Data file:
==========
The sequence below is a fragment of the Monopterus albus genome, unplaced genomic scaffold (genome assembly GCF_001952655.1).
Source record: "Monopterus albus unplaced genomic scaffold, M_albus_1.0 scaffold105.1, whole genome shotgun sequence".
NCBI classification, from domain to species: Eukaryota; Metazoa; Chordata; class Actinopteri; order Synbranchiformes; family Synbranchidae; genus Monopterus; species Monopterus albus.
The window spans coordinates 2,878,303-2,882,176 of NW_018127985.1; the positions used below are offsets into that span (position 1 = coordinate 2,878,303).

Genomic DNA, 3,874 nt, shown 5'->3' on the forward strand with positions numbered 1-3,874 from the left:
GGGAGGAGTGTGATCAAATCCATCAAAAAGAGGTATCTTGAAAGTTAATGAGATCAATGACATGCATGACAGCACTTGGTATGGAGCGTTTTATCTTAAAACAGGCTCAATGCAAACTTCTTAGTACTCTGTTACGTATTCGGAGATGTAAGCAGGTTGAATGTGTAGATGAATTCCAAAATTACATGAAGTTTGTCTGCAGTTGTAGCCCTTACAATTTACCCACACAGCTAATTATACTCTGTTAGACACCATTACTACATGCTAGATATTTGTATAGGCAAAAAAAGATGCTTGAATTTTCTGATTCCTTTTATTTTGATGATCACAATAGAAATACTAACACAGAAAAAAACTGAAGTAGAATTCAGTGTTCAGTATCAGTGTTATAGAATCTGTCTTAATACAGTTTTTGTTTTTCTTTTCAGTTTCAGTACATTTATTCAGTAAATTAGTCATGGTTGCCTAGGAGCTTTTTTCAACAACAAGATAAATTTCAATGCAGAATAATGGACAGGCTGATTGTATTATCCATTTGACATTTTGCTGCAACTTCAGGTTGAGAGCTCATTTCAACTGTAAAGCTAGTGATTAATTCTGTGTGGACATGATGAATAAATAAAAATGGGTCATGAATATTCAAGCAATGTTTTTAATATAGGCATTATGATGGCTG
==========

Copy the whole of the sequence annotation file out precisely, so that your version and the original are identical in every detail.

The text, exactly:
The sequence below is a fragment of the Monopterus albus genome, unplaced genomic scaffold (genome assembly GCF_001952655.1).
Source record: "Monopterus albus unplaced genomic scaffold, M_albus_1.0 scaffold105.1, whole genome shotgun sequence".
NCBI classification, from domain to species: Eukaryota; Metazoa; Chordata; class Actinopteri; order Synbranchiformes; family Synbranchidae; genus Monopterus; species Monopterus albus.
The window spans coordinates 2,878,303-2,882,176 of NW_018127985.1; the positions used below are offsets into that span (position 1 = coordinate 2,878,303).

Genomic DNA, 3,874 nt, shown 5'->3' on the forward strand with positions numbered 1-3,874 from the left:
GGGAGGAGTGTGATCAAATCCATCAAAAAGAGGTATCTTGAAAGTTAATGAGATCAATGACATGCATGACAGCACTTGGTATGGAGCGTTTTATCTTAAAACAGGCTCAATGCAAACTTCTTAGTACTCTGTTACGTATTCGGAGATGTAAGCAGGTTGAATGTGTAGATGAATTCCAAAATTACATGAAGTTTGTCTGCAGTTGTAGCCCTTACAATTTACCCACACAGCTAATTATACTCTGTTAGACACCATTACTACATGCTAGATATTTGTATAGGCAAAAAAAGATGCTTGAATTTTCTGATTCCTTTTATTTTGATGATCACAATAGAAATACTAACACAGAAAAAAACTGAAGTAGAATTCAGTGTTCAGTATCAGTGTTATAGAATCTGTCTTAATACAGTTTTTGTTTTTCTTTTCAGTTTCAGTACATTTATTCAGTAAATTAGTCATGGTTGCCTAGGAGCTTTTTTCAACAACAAGATAAATTTCAATGCAGAATAATGGACAGGCTGATTGTATTATCCATTTGACATTTTGCTGCAACTTCAGGTTGAGAGCTCATTTCAACTGTAAAGCTAGTGATTAATTCTGTGTGGACATGATGAATAAATAAAAATGGGTCATGAATATTCAAGCAATGTTTTTAATATAGGCATTATGATGGCTG